Friday, March 3, 2017
Cadden "Knew Right Away It Was Us"
By Walter F. Roche Jr.
BOSTON, Mass. "He knew right away it was us."
That was the testimony Friday by the one time national sales director for the now defunct New England Compounding Center.
Referring to his boss, Barry J. Cadden, Rob Ronzio told jurors that as soon as they got word on Sept. 21, 2012 that a patient at the Saint Thomas Outpatient Neurosurgical Center in Nashville, Tenn. was ill after being injected with an NECC steroid Cadden knew his company was to blame.
Ronzio, who was testifying under the terms of a plea agreement, delivered the most damaging testimony yet in a trial that is nearing its 40th day. Cadden has been charged with racketeering and 25 counts of second degree murder. Ronzio pleaded guilty late last year to a single count of conspiring to defraud the federal government.
The charges against Cadden and 13 others stem from a lengthy grand jury investigation of the 2012 fungal meningitis outbreak which sickened 778 patients, killing 76 of them. State and federal regulators have concluded the outbreak was caused by fungus riddled spinal steroids shipped from NECC's Framingham facility.
Under questioning for more than three hours by Assistant U.S. Attorney George Varghese, Ronzio also detailed, through a series of emails, how NECC, under Cadden's direction, dodged and darted to get around state laws and regulations requiring patient specific prescriptions for all the drugs they were selling.
In states like Colorado and Oregon where regulators were closing in, Cadden instructed his sales staffers to "just walk away. We have nothing to gain and we have a lot to lose."
In testimony about the outbreak itself, Ronzio recalled Cadden was in Boston for a hearing on an unrelated matter when he got word that NECC was being forced to surrender its pharmacy license.
"It's over," Ronzio quoted Cadden as saying.
Ronzio said the statement shocked him because he had been led to believe that NECC did extensive product testing and held drugs for two weeks to ensure that they were not contaminated.
"It can't be us" Ronzio said was his first reaction at the time.
Ronzio also recalled that Cadden said, "Oh no," when he got word on Sept. 25, 2012 from a sales representative that an Indiana clinic was complaining about seeing a foreign object in a vial of NECC's methylprednisolone acetate.
Ronzio said he was upset when during the same period the crisis was heightening he attended a meeting of executives of NECC and a sister company Ameridose including Cadden
"It was all about Ameridose, They were trying to created a separation between NECC and Ameridose," Ronzio said, adding that a public relations firm representative was among those in attendance.
"It was all about Ameridose," Ronzio said. "I was disgusted."
Ronzio said until the license was actually surrendered NECC continued shipping other drugs even as they were voluntarily recalling the preservative free methylprednisolone acetate. A recall of all of NECC's products was later issued.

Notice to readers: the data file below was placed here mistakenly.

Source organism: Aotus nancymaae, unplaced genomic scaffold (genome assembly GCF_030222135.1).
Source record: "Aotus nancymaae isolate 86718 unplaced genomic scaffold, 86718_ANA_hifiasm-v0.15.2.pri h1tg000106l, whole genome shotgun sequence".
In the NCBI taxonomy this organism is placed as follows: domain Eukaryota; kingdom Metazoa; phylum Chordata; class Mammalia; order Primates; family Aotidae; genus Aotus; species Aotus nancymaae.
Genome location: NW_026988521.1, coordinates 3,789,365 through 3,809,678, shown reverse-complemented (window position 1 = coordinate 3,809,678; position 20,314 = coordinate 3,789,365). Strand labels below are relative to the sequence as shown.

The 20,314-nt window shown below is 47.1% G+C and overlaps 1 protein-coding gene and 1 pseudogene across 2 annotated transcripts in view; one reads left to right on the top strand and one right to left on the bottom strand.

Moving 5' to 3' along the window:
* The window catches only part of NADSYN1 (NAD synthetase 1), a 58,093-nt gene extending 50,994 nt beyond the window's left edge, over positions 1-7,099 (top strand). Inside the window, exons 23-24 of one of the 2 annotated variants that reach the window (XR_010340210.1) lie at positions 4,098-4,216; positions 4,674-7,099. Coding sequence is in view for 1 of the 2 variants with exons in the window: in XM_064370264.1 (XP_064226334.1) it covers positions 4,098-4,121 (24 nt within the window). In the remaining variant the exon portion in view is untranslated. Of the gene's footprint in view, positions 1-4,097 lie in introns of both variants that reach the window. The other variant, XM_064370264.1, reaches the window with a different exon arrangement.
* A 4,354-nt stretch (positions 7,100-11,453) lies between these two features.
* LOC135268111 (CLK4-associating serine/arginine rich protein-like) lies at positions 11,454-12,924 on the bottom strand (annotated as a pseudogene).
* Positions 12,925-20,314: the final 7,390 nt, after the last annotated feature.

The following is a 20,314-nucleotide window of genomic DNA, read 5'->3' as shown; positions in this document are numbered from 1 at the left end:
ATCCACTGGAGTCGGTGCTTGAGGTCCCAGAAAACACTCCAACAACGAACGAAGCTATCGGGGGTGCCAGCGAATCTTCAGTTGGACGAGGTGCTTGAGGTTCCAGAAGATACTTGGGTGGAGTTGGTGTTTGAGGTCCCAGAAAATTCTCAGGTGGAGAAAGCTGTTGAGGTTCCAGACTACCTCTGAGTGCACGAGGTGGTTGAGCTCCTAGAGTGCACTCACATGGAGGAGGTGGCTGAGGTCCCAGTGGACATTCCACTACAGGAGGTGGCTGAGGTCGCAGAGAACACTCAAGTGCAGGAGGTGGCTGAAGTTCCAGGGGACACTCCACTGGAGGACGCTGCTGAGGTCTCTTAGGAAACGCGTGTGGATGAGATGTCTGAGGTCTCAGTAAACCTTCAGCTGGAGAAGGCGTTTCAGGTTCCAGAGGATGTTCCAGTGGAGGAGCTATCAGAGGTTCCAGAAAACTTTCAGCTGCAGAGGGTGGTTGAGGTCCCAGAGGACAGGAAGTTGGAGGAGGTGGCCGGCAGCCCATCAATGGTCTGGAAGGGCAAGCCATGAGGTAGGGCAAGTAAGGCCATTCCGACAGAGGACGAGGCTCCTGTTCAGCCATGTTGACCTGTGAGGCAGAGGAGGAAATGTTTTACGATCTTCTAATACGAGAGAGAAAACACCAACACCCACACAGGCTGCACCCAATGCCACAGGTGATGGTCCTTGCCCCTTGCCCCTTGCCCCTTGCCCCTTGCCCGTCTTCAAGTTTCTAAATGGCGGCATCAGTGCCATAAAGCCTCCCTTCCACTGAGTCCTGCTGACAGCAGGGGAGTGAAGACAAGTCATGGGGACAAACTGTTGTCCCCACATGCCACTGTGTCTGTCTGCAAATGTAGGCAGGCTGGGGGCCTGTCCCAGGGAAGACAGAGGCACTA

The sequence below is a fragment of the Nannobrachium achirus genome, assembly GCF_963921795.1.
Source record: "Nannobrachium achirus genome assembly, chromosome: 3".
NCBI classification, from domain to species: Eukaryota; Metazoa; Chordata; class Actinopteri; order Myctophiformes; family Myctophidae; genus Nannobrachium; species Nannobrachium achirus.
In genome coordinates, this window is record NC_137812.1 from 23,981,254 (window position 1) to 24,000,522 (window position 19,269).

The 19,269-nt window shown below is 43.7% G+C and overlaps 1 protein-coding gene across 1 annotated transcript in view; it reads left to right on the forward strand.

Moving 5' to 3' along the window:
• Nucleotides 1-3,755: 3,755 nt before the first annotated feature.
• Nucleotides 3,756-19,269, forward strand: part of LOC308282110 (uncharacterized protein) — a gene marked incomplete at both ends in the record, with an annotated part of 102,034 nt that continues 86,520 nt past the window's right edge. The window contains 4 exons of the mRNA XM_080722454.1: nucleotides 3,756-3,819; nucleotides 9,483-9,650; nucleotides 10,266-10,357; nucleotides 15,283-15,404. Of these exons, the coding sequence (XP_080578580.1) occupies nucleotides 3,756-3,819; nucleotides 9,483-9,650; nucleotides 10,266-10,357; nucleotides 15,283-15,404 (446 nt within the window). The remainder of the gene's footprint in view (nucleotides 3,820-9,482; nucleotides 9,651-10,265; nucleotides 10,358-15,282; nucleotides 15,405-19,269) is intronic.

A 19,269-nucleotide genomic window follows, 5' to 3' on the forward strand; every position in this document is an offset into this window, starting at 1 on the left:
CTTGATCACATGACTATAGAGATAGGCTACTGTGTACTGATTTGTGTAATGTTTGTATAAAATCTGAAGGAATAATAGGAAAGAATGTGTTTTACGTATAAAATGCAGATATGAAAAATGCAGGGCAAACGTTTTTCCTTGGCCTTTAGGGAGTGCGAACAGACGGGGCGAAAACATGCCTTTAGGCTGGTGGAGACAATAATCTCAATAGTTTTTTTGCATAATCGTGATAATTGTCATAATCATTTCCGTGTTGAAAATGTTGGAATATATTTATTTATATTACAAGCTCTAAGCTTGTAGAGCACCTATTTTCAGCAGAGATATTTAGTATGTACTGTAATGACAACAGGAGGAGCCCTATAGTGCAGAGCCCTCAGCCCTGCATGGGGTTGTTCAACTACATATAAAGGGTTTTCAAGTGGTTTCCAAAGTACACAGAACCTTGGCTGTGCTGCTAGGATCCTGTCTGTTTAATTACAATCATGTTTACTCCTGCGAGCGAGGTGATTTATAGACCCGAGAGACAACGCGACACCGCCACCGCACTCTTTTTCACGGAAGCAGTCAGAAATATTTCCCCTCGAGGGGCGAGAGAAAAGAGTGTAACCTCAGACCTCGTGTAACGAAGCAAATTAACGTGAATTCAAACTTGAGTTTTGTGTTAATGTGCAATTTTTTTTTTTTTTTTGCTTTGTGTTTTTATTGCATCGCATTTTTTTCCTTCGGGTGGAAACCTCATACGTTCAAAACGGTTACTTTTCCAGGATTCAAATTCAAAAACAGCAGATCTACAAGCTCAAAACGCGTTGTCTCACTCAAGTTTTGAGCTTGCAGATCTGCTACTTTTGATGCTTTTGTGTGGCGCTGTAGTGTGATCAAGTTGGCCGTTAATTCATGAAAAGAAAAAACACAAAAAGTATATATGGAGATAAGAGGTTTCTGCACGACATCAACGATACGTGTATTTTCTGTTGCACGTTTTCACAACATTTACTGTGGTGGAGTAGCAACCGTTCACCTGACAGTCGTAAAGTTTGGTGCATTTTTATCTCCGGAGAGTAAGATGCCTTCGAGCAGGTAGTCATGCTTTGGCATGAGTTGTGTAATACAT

Ronzio said when he came into work on Sept. 26 Cadden was in his office contacting customers about the recall.
"I felt it was my duty to contact as many (customers) as possible," he said, adding that he took over the job of notifying clients. He said he also assembled a spread sheet showing the drugs and lot numbers for all customers.
He said Cadden instructed him not to talk with the clients about infections like the one reported in Nashville.
"I wasn't admitting anything," he said.
He said Cadden was upset when he learned that the sales representative for the Nashville clinic had gone to the clinic and talked to its managers.
He said later that week he issued a bold faced large type email to his staffers telling them not to go on any sales calls. "If you have a meeting do not go to it," the message read.
Much of Ronzio's testimony related to skirmishes with state regulators over a requirement that individual prescriptions had to be written for each patient receiving NECC products.
He described a process called "backfilling" in which clinics and other customers would provide the names of previous patients for subsequent orders to make it appear that the requirement was being met.
He said some customers, especially hospitals resisted providing names and Cadden authorized exemptions for customers with substantial orders, like Partners, the Boston health conglomerate, which he called "our stable".
Ronzio said NECC also was improperly selling at least three drugs that duplicated products by companies licensed as manufacturers by the FDA. They included a form of methylprednisolone acetate with a preservative.
He said Cadden did not want the company registered with the FDA because it could not comply with the agency's mandatory manufacturing standards.
He said the company also used a five percent rule in some states that allowed up to five percent of total sales to be delivered to providers without patient names.
Ronzio said he didn't agree with the five percent device because "I didn't think it was the right thing to do."
Varghese asked Ronzio if despite the assurances that NECC was properly testing its products for sterility and potency, he eventually learned that was not the case.
Ronzio said yes, adding that there were "multiple issues" when numbing drugs delivered to the Massachusetts Eye and Ear Infirmary for use in cataract surgery turned out to lack sufficient potency.